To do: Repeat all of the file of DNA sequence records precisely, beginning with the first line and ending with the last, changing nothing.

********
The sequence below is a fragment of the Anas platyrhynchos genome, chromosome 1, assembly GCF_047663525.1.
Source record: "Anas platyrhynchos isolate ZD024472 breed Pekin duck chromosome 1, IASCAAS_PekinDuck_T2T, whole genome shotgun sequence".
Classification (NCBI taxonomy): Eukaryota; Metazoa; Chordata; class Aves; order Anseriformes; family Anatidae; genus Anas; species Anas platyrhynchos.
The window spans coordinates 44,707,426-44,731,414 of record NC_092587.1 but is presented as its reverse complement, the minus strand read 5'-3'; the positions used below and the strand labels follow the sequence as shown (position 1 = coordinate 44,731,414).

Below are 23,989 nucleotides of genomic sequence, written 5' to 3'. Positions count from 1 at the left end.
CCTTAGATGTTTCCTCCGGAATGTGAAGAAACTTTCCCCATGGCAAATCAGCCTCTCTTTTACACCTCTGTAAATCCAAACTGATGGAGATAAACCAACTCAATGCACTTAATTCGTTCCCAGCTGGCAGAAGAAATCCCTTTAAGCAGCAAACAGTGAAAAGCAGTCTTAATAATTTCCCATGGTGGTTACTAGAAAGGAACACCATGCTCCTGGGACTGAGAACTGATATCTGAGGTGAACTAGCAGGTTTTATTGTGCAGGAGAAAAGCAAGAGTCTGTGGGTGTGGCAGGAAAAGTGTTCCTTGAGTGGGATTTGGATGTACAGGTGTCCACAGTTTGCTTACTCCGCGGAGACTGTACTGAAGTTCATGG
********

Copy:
The sequence below is a fragment of the Anas platyrhynchos genome, chromosome 1, assembly GCF_047663525.1.
Source record: "Anas platyrhynchos isolate ZD024472 breed Pekin duck chromosome 1, IASCAAS_PekinDuck_T2T, whole genome shotgun sequence".
Classification (NCBI taxonomy): Eukaryota; Metazoa; Chordata; class Aves; order Anseriformes; family Anatidae; genus Anas; species Anas platyrhynchos.
The window spans coordinates 44,707,426-44,731,414 of record NC_092587.1 but is presented as its reverse complement, the minus strand read 5'-3'; the positions used below and the strand labels follow the sequence as shown (position 1 = coordinate 44,731,414).

Below are 23,989 nucleotides of genomic sequence, written 5' to 3'. Positions count from 1 at the left end.
CCTTAGATGTTTCCTCCGGAATGTGAAGAAACTTTCCCCATGGCAAATCAGCCTCTCTTTTACACCTCTGTAAATCCAAACTGATGGAGATAAACCAACTCAATGCACTTAATTCGTTCCCAGCTGGCAGAAGAAATCCCTTTAAGCAGCAAACAGTGAAAAGCAGTCTTAATAATTTCCCATGGTGGTTACTAGAAAGGAACACCATGCTCCTGGGACTGAGAACTGATATCTGAGGTGAACTAGCAGGTTTTATTGTGCAGGAGAAAAGCAAGAGTCTGTGGGTGTGGCAGGAAAAGTGTTCCTTGAGTGGGATTTGGATGTACAGGTGTCCACAGTTTGCTTACTCCGCGGAGACTGTACTGAAGTTCATGG